Boston Daily Globe, November 18, 1904

Boston Daily Globe

November 18, 1904

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Issue date: Friday, November 18, 1904

Pages available: 32

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Publication name: Boston Daily Globe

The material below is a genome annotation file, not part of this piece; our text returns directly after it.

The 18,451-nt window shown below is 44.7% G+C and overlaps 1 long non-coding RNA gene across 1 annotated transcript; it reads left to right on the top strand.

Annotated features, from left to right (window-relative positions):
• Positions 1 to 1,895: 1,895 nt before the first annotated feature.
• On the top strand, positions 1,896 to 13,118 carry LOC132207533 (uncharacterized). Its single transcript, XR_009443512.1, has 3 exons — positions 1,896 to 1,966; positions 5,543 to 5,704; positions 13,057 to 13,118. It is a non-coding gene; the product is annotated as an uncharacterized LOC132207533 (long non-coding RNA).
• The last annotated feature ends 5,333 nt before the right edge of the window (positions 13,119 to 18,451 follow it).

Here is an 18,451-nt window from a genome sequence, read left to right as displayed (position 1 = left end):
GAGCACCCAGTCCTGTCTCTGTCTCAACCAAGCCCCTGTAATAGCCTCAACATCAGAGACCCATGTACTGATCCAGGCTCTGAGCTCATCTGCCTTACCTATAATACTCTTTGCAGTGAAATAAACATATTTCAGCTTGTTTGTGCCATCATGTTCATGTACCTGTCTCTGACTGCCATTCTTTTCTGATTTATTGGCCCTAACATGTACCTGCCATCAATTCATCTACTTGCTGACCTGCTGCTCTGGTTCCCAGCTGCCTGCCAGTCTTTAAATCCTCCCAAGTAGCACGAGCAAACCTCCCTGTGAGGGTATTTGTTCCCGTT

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Boston Daily Globe (Newspaper) - November 18, 1904, Boston, Massachusetts To Sell Real Estate Advertise in the Globe. Be sure to call early for next Sunday's Globe. c VOL LXVI—NO 141. 280,000 Circulation Every Sunday. Globe Ad* bring the best result*. Be sure to call early. J BOSTON. FRIDAY MORNING. NOVEMBER ta 1904-SIXTEEN PAGES. ,«,flaSl?!i5wlSfaSco.    PRICE TWO CENTS. SAYS HE CAN PICK OUT MAN Tech Student to Look for Boasting Policeman. and Lang At the Sticks as Hearing. Exhibits CHARLES WINS BY 567S VOTES Doyle Carries Only Wards 12,18,19, And 25, for Street Commissioner. Mrs. Rosa Adams, niece of the late General Roget Hanson, GS.A., wants every woman to know of the wonders accomplished by Lydia E. Pinkham’s Vegetable Compound. "Dear Mrs. Pinkham:—I cannot tell you with pen and ink what good Lydia E. Pinkham’* Vegetable Compound did for me, suffering from the Ills peculiar to the sex, extreme lassitude and that all gone feeling. I would rise from my bed In the morning feeling more tired than when I went to bed, but before I had used two bottles of Lydia E. Pinkham’* Vegetable Compound* I began to feel the buoyancy of my younger days returning, became regular, could do more work and not feel tired than I had ever been able to do before, so I continued to use it until I was restored to perfect health. It is indeed a boon to sick women and I heartily recommend it. Yours very truly, Miss Rosa Adams, 819 12th St., Louisville, Ky, Any women who are troubled with Irregu far or painful menstruation, weakness, leu-corrhcea, displacement or ulceration of the womb, that bearing-down feeling, inflammation of the ovaries, backache, general debility, and nervous prostration, should know there is one tried and true remedy, Lydia E.Pinkham’s V egetable Compound. No other medicine for women has received such wide-spread and unqualified indorsement. No oilier medicine has such a record of female cures. •'One student will carry the mark of stick to his grave.” That is a boast, student testified at the poIlce-Teoh ring yesterday, that he heard a patrolman make after the trouble was all bmmlssioncr Curtis asked the witness lf he could Identify the patrolman who made the boast, and the young man said he thought that he could. It was then arranged that the student, with counsel Arthur D. Hill. visit station IO at rollcall this e%’cnlng at 5:45 and make the attempt at Identification. This effort would have been made last evening but for the fact that so many of the mon were away on duty at the primaries. Counsel HIU held that this remark of the patrolman was Important as allowing the temper of the police at the time. Another Incident of somewhat the same nature was brought out in tho morning session, when Dr Charles D. Underhill testified that he saw a mounted patrolman ride over a student and then turn to his mounted companion and say: "I hope I killed the During tho hearing yesterday chalr-iw«n> Emmons cent for a short and a long "stick” such are used by the pollee, and counsel for tho Technology boys sent for one of the torches carried In the parade. The police sticks arrived in short order in tho hearing chamber, Continued on the HliUi Page, “Dear Mrs. Pinkham:—I ani very pleased to recommend Lydia E. Pinkham’* Vegetable Compound for womb and ovarian difficulties, from which I have been a sufferer for years It was the only medicine which was at ail bensficial, and within a week after I started to use it there was a great change in my feelings and looks. I used it for a little over three months, and at the end of that time I suffered no pain at the menstrual period, nor was I troubled with those distressing pains which compelled me to go to bed. and I have not had __a    headache    since. . This is nearly a year ago. I always keep a bottle on hand, and take a few doses every week, for I find that it tones up the system and keeps me feeling strong, and I never have that tired-out feeling any more. “I certainly think that every woman ought to try this grand medicine, for it will prove Its worth. Yours very truly, Miss Elsie Danforth, 203 De Soto St., Memphis, Tenn.” FREE MEDICAL ADVICE TO WOMEN. Don’t hesitate to write to Mrs. Pinkham. She will understand your rase perfectly, and will treat you with kindness. Her advice is free, and the address is Lynn, Mass. No woman ever regretted having written her, and she has helped thousands. FORFEIT if we cannot forthwith produce the original letters and signatures of above testimonials, which will prove their absolute genuineness. Lydia E. Pinkham Mfd. Co.. Lynn, Haas. $5000 TO EX-GOV BLACK. President Said to Have Made a Ten. der of the U 8 Attorney Generalship. NEW YORK, Nev 17-Ex-Oov Frank B. Black, who volumed to New York tonight from his home in Troy, has been tendered an offer of the attorney MRS HUNT’S PLAN. Boston Woman Presents the Voters' Bureau idea to the Antisaloon League. COLUMBUS, O. Nov 17—Bishop Luther B. Wilson of Chattanooga, president of tho American antisaloon league, presided over the convention today. Na- generalship In President Roosevelt’s ; tlcnal Supt P. A. Baker said that he cabinet for the term beginning March I fejt that the work 4, 1905. While President Roosevelt has not formally invited Mr Black to become a member of his official family, the tender of the attorney generalship has been made In a way that carries with It the assurance of the President that he would like to have New York’s ex-gov-ornor in his new cabinet of younger men which Roosevelt is understood to want a* his associates during the new administration. S. S. Pierce Go To insure the timely delivery of goods, our patrons are advised to place their orders as early as possible for Thanksgiving Supplies Confectionery orders especially. I Price List sent on application. S. S. Pierce Co Tremont Building,) mr. Tremont and Beacon St*. V BORTOV Copley Square, ) Coolidge’* Corner - Brookline. was moving on toward final victory. Mrs Mary H. Hunt of Boston outlined her plan for a voters’ bureau to give instructions to voters. A resolution Indorsing the plan was referred to the committee on resolutions. THE WEATHER. WASHINGTON, Nov    17—-Forecast for Friday and Saturday: For New England —Fair Friday and Saturday, with slowly rising temperature; northeast to southeast winds. Local forecast for Boston and vicinity —Fair Friday and Saturday, with slowly rising te;n-perature.; fresh northeast to southeast winds. The temperature yesterday as indicated by the thermometer at Thompson spa:    3    a rn    29,    6    a rn    26, 9 a m 23, 12 m 27, 3 p    rn    29,    6    p    rn    27,    9 p, rn 24, 12 mid 20; average temperature yesterday 25 5-6. TODAY’S GLOBE CONTENTS. Page I, Charles beata Doyle for street commissioner In tho primaries by 5676 votes; Ward leaderships overturned; Curley renominated. Fire at the Hoosac Tunnel docks destroys the Warren line pier, entailing a loss of half a million dollars; ocean liners narrowly escape destruction; one of them badly scorched. Testimony in the Tech-poHee hearing develops evidence that patrolmen heed their clubs to hurt and that they hoped In strong language that they hnd done so. Pa tare SS. Continued efforts of the Fall River manufacturers to start plants. Mias Nellie Trlggs and Richard Ginn resume the lead in their divisions of the Globe educational contest. Nows of the water front. Real citato dealirgs. Banquet of the Massachusetts hotel association; Lieut Gov’ C^fild speaks on the growth of the state. Riots in Chicago follow the furniture movers' strike. Mrs Charles F. Sprague of Brookline wedded to Edward D. Brandogeo of Utica. Page it. Eastover Lancelot, a previous winner, declared ineligible at the Boston terrier show. Gov Bates predicts that the British provinces will yet come under the American flag. Unknown man commits suicide at Wellesley. PHK* 4. Charles says he tried to keep his canvass on a high plane; Doyle will make statement after analyzing returns. Page ti. Haverhill and Loweh win New England league basket-ball games. Street car struck on railroad crossing; four persons killed. Harvard sophomore class electa as .Its president a student who Is working his way through college. Crew of schooner Islesboro, bound for New Bedford, rescued at sea. Boxing match at Agawam broken up by police. Mfcllor of Yonkers wins the annual road face at Hamilton, Ont, In now record time. A. F.iOf L. convention names special committee to consider eight-hour law legislation. Page 7. Last night’s bowling. Adams family Indicted at Lebanon, N H. on burglary and arson charge; Henry Wilkins on murder charge. Waltham high beats Boston English high, IO to 0; other school football games. Clarence I. Pickett of Brookline, injured In a Michigan train wreck, in a serious condition. Judge W. H. Moore pays $8000 for a pony; Jordan horses sweep all before them at New York horse show. TODAY’S GLOBE CONTENTS. Pint* 7. Fl%* destroy* 1200,000 malt house of Frank Jones brewing plant at Portsmouth, N H. Page <4. Consul General Fowler reports that the situation at Port Arthur is extreme-ly critical; Jays land 60,000 men at Nowchwang and Pltscwo. Charles F. Dunlap of Portland asks for the appointment of a guardian for Ids son, who Is a member of the Holy Ghost and Us society. Col Hecker resigns from Panama commission; Senator Cockrell and Judge Magoon mentioned for his successor. Page 9. Harvard football squad arrives at Morris Cove; Brill. Meier and Derby all likely to play tomorrow. Dudley 8. Dean sixes up the Harvard and Yale elevens. Lou Dillon In her farewell effort of the season at Memphis, Tenn, fails to equal her mnrk of 2:01, doing the mile in 2:03.    *    w Eleven Interesting events on Dorchester driving club's racing card yesterday. Fred Parent signs two-year contract to play with Boston Americans. 1 Png* IO. Tramps, drunkenness and other things discussed by the Massachusetts chic league.    , Lqeal price of coal not to be advanced soon. Png* ii. Courla family barely escapes death in fire at Gloucester. Counsel for Nan Patterson claims to have discovered among tho talesmen summoned in the case an eye witness of the shooting of Young; seven jurors secured. Coming-out party for Miss Catherine Bancroft of Cambridge; her engagement to William D. Haviland of France announced. Trustees of Catholic university of America say the institution, In spite of its financial reverses, will push on with greater vigor. Page 12. Household department, dally lesson in history and boys and girls’ column. PHK* UL Financial and comnierciai news. Page 14. Laborer gets a verdict of $14,500 against the city of Boston for the loss of his eyesight. Page IG. * Atty Gen Moody holds that Atty John B. Cotton must deliver treasury warrant for $1,600,000 for civil war expenses to proper authorities of the state of Massachusetts, under penalty of having the present warrant canceled and a new one Issued. Salem man orders flowers for wife’s funeral, while she is alive, then sells them for liquor. Four men fatally asphyxiated at gas works at Dover, N J, through break in a valve, PIER 5 GONE, LOSS $500,000 Conflagration at the Hoosac Tunnel Docks. Ocean Liners and the Men en Have Narrow Escapes. Board By a firo which started in the northeast corner of pier 5 of the Hoosac Tunnel docks at ll o’clock last night, and which spread with lightning rapidity through the structure, funned by a RttHifig'‘'Yfdbthwest wind, that pier was burned to the water's edge, entailing a loss of $500,000, and the adjoinlngpler, No. 4, and the grain elevator close by, were seriously threatened. Three vessels which were docked close to the pier barely escaped destruction, and only by quick action was loss of life averted. Pier 6 was owned by the Boston & Maine railroad and leased by the Warren line. Pier 4, which was almost given up for lost, Is occupied by the Leyland line. Between the two the flames swept for an hour, preventing the firemen from working their way between them and work hnd to be done from the ends of the piers, necessarily at a disadvantage. Pier 6, which is occupied by the White Star line, was at no time in danger, a* the wind was blowing the flames the other way, but one of the boats belonging to that. company was pulled fronj, the pier just in time. That vessel was the Canopic, Capt Maddox. First Mate Berry was In charge of her last night. Th^ Hamburg-Amerlcan liner H. P. Holmblad, which was docked at the burning pier, caught fire befcJfe It could be pulled away, and was badly scorched along her starboard side for a distance of DO or 75 feet, but streams from one of the engines quenched the fire and she was taken out to a place of safety by a tug.*    ’ Great Work 8aved the Elevator. The thick of the fight was about the corner of the shed, where the fire started, although the battle to save Pier 4 was a noble one and upon which the firemen were congratulating themselves later, At the northeast corner of the shed there leads the run to the grain elevator- and so quickly and fiercely did the flames advance that af que time they were 25 feet into this run. making rapid strides toward the massive structure, which loomed invitingly. * There the screams of, several engine companies were concentrated and with desperation the firemen fought to save the elevator. A few feet more and the flamed would have gone far enough to Ignite the whole structure and then there would be no telling where the fire would stop. Combination 7’s men wore sent Into the run from the other end. Picking their way along within the run, with smoke so thick that they had to lie fiat for fear of suffocation, and finally bo ing obliged to tear holes In the sides of the run to let In fresh air, the men forced their way almost to the 'lames They were reinforced by engine 37’s men, who took their lines Into the run and fought the flames from within. Finally their work and that of the scores of streams from tho outside had thefr effect, and tho men breathed easier as they realized that the elevator was saved. A struggle equally as hard was going on meanwhile on the opposite, side of the pier, where flames were reaching across the water between the burning pier and shed 4 and licking the very sides and roof of the latter.- Notwithstanding that the building was sheathed with tin, the flames kept continually catching here a there until it seemed a certainty that the shed would surely catch and go down, in which case the fire would have gone as far as the bridge. The firemen know this well enough and In the face of scorching heat and blinding smoke, a sturdy dozen stood directing streams onto the threatened shed until their faces almost cracked with the heat. •    ——— Some Burning, Some Freezing. It was a highly spectacular fire. Hardly had the apparatus which responded to the third and last alarm got limbered up before flames were bursting ii'* ovs-ly through every door and window in the building. Shortly afterward the roof yielded and through it clouds of flamo and sparks burst upward, spreading about over the adiating structure. On one1 side the heat was almost unbearable, even tp the hardened men ac- Continncrt On tire Six ti* Bilge. McNamara’s Men Lose Ward Committee in 13. Berwin Beaten for the Republican Nomination for Board. Curley, • in Jail, Renominated Other Results of Primaries. NOMINEES FOR ALDERMEN. DEMOCRATIC. -James F. Nolan, ward I. -Edward F. Gauley, A. Froth ing-A. Whelton, 5—♦Patrick Bowen, ward 6—♦Frank J. O’Toole, VIEW OF THE FIRE FROM BETWEEN PIERS 5 AND 6 District District ward 3. District 3—1"Henry ham, ward ii. District 4—♦Daniel^ ward 8. District 9. District ward 18. District 7—Frank    J. Linehan, ward 13, and ♦John E. Baldwin, ward 14. .District, 8—♦William J. Hennessy, ward 20, and Arthur S. Gavin, ward 16. District 9—♦James    M. Curley, ward 17. District IO—William WU Clarke, ward 19. District ll—♦Fred J. Kneeland, ward 22. •Candidates for reelection. REPUBLICAN. Brooks, I. ! District I—John A. Campbell, ward I. District 2—William H. Oakes, ward 4. District 3—Daniel C. Stanwood, ward ll. District 4—George    S. ward 8. District 5—William L. Rutan, ward IO. District District ward 15, ward 14. District 8—Herbert W. Louis M. Clark, ward 24. District 9—Frank E. w’ard 12. District IO—John E. Cotter, ward 25. District ll—♦Edward J. Bromberg, ward 23. 6—Fred E. Bolton, ward 21 7—William E. Bartlett, and Frank R. Fitzgerald, Burr and Gaylord, In tho municipal primaries yesterday Street Commissioner Salem D. Charles was renominated for a third term by the handsome majority or 5616 votes, with one precinct In Ward 13 to hear from, over James H. Doyle, chairman of the board of aldermen. The contest for the street commissionership nomination on the part of Mr Doyle was clearly an antiadminis tratlon contest. Had Doyle won it would have been considered a heavy and telling blow against the democratic city organization. The result of the contest, so far as the primaries are concerned, leaves the organization unimpaired, The administration forces lined up for Charles and bent all their energies to nominate him. Supt Donovan of tho street department took charge of the Charles campaign and made it a personal matter. Naturally he was elected as the result of the street commislonor fight. The Charles victory was scented in the early evening returns, and Mr Charles left city hall for home before 8 o’clock. lug “Democratic” against Mr Charles’ name. Chairman Minton explained that Mf or Continued on the Fourth Page. The temperature as registered in the following places ac 8 last evening: Montreal SSO, Nantucket 32, New York 32. Washington 34, Atlanta 54, Savannah 54, Jacksonville 60, New Orleans 64, St Louis 60, Chicago 54, St Paul 48, Bismarck 46, Omaha 58, Denver 56. The Globe's forecast for Saturday and Sunday: Fair and warmer Saturday;, Sunday increasing cloudiness, probably continued fair, with seasonable temperatures; southerly to westerly winds. Send in your votes for your candidate in the Globe! great $25,000.00 contest See Page 2. . I CONVINCING EVIDENCE. ♦ . " B. P. Mullen of 19 Leroy 8t., Boston, Gives an Interview. In a recent statement Mr. B. P. Mullen of 19 Leroy St., Boston, says he remembers that Father John O’Brien cf Lowell gave his mother the first bottle of Father John’s Medicine that was ever used in his family. Since then they have always used it successfully for colds and lung troubles. . Hunt’s Laxative Mint* Best cough drop ever made. 6 cents. I Threatened Appeal to Court*. During the evening Mr Doyle’s campaign manager, Joseph A. Dennison, called at the office of the election commissioners and entered a protest against { the wprd “Democratic” appearing beside the name of Salem D. Charles on the official ballot. From the conversation Mr Dennison had with Chairman Minton of tho election board the impression is that the Doyle manager?, may appeal to the supreme court for a ruling on the.matter, M,r Dennison seemed to think that the word “Dsmoeratie” gave Mr Charles an advantage In the contest antf that the comiplsstoners exceeded the law In plac- WHEN IN DOUBT TAKE BLAKE To the well, A PLEASURE; To the ill, A TREASURE. And when YOU BUY A QUA BT, YOU OBY A QU ABT. $12 and up Per Case, Afear ding ta Age. Rye or Bourbon. Adams .Taylor & Co., 193.195 State Bt., to* to a, Sbb that our Signature is branded on tho Cork. SWIVEL AND SWING. It is difficult to tell sometimes where necessity ends and luxury begins. I his ^ willied Cheval, for exam} Ie, looks at first s ght like a pure luxury. Yet it is hard to see how the w JI d. eased worn in, who has a proper regard for tier appearance, can do without it Ii it is not a necessity to her, then no piece of furniture is. The advantage of the swivelled mechanism Is worth many times its trilling extra cost, for It enables you to see every angle of the figure from every standpoint* Tho ordinary Cheval Glass leaves much to be imagined, hut this swivelled glass, which tilts and revolves at the same time, gives you every view. Chi We build these Swivelled Chevals iii various pl wilt* Inexpensive styles, sud give you your cholee of several woods—natural mahogany, antique mahogany, maple, birch or or oak* PainI Furniture Co. RUGS, DRAPERIES and FURNITURE, CANAL STREET. ;